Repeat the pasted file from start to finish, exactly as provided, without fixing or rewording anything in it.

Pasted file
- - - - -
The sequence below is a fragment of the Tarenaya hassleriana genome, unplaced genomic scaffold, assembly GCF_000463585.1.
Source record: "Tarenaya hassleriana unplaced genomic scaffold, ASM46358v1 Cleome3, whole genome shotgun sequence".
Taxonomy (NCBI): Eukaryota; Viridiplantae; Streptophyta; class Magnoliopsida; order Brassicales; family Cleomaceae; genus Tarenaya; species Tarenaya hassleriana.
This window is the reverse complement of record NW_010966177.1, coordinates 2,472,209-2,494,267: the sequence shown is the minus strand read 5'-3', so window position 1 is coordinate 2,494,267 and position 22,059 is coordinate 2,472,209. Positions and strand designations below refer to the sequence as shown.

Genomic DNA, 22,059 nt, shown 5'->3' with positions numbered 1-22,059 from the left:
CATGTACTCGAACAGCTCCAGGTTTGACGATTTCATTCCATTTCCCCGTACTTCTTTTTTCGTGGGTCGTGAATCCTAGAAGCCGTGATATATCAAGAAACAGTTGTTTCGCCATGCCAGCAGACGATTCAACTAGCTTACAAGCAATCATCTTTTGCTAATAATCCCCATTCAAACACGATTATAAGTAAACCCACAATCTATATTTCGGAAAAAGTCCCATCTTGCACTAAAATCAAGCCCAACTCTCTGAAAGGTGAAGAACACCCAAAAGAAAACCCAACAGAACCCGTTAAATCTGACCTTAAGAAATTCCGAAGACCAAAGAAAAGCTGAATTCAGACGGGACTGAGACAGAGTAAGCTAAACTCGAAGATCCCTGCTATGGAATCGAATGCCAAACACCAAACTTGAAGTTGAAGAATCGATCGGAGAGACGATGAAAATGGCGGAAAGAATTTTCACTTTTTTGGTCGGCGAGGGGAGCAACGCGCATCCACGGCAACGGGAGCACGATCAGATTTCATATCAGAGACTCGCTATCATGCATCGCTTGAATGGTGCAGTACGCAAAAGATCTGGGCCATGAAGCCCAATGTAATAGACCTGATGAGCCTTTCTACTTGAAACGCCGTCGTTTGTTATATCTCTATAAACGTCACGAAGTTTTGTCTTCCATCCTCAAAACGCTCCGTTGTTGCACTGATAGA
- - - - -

The sequence below is a fragment of the Tarenaya hassleriana genome, unplaced genomic scaffold, assembly GCF_000463585.1.
Source record: "Tarenaya hassleriana unplaced genomic scaffold, ASM46358v1 Cleome3, whole genome shotgun sequence".
Taxonomy (NCBI): Eukaryota; Viridiplantae; Streptophyta; class Magnoliopsida; order Brassicales; family Cleomaceae; genus Tarenaya; species Tarenaya hassleriana.
This window is the reverse complement of record NW_010966177.1, coordinates 2,472,209-2,494,267: the sequence shown is the minus strand read 5'-3', so window position 1 is coordinate 2,494,267 and position 22,059 is coordinate 2,472,209. Positions and strand designations below refer to the sequence as shown.

Genomic DNA, 22,059 nt, shown 5'->3' with positions numbered 1-22,059 from the left:
CATGTACTCGAACAGCTCCAGGTTTGACGATTTCATTCCATTTCCCCGTACTTCTTTTTTCGTGGGTCGTGAATCCTAGAAGCCGTGATATATCAAGAAACAGTTGTTTCGCCATGCCAGCAGACGATTCAACTAGCTTACAAGCAATCATCTTTTGCTAATAATCCCCATTCAAACACGATTATAAGTAAACCCACAATCTATATTTCGGAAAAAGTCCCATCTTGCACTAAAATCAAGCCCAACTCTCTGAAAGGTGAAGAACACCCAAAAGAAAACCCAACAGAACCCGTTAAATCTGACCTTAAGAAATTCCGAAGACCAAAGAAAAGCTGAATTCAGACGGGACTGAGACAGAGTAAGCTAAACTCGAAGATCCCTGCTATGGAATCGAATGCCAAACACCAAACTTGAAGTTGAAGAATCGATCGGAGAGACGATGAAAATGGCGGAAAGAATTTTCACTTTTTTGGTCGGCGAGGGGAGCAACGCGCATCCACGGCAACGGGAGCACGATCAGATTTCATATCAGAGACTCGCTATCATGCATCGCTTGAATGGTGCAGTACGCAAAAGATCTGGGCCATGAAGCCCAATGTAATAGACCTGATGAGCCTTTCTACTTGAAACGCCGTCGTTTGTTATATCTCTATAAACGTCACGAAGTTTTGTCTTCCATCCTCAAAACGCTCCGTTGTTGCACTGATAGA